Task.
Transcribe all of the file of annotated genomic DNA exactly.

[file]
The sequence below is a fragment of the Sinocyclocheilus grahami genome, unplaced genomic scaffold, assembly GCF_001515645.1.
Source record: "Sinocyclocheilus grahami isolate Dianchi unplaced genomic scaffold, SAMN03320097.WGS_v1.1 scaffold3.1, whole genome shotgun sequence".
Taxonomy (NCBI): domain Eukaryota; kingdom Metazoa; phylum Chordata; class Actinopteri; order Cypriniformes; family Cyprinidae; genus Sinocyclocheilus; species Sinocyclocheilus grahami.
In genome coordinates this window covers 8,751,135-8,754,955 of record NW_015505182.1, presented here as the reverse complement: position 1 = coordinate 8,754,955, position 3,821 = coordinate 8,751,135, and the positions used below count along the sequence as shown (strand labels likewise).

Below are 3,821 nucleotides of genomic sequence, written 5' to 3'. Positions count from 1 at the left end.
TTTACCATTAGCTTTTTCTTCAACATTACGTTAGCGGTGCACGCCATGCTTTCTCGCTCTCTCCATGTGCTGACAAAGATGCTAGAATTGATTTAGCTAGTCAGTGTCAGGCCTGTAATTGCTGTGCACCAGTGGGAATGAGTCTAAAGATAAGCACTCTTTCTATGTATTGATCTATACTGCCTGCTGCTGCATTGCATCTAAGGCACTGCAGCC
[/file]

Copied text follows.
The sequence below is a fragment of the Sinocyclocheilus grahami genome, unplaced genomic scaffold, assembly GCF_001515645.1.
Source record: "Sinocyclocheilus grahami isolate Dianchi unplaced genomic scaffold, SAMN03320097.WGS_v1.1 scaffold3.1, whole genome shotgun sequence".
Taxonomy (NCBI): domain Eukaryota; kingdom Metazoa; phylum Chordata; class Actinopteri; order Cypriniformes; family Cyprinidae; genus Sinocyclocheilus; species Sinocyclocheilus grahami.
In genome coordinates this window covers 8,751,135-8,754,955 of record NW_015505182.1, presented here as the reverse complement: position 1 = coordinate 8,754,955, position 3,821 = coordinate 8,751,135, and the positions used below count along the sequence as shown (strand labels likewise).

Below are 3,821 nucleotides of genomic sequence, written 5' to 3'. Positions count from 1 at the left end.
TTTACCATTAGCTTTTTCTTCAACATTACGTTAGCGGTGCACGCCATGCTTTCTCGCTCTCTCCATGTGCTGACAAAGATGCTAGAATTGATTTAGCTAGTCAGTGTCAGGCCTGTAATTGCTGTGCACCAGTGGGAATGAGTCTAAAGATAAGCACTCTTTCTATGTATTGATCTATACTGCCTGCTGCTGCATTGCATCTAAGGCACTGCAGCC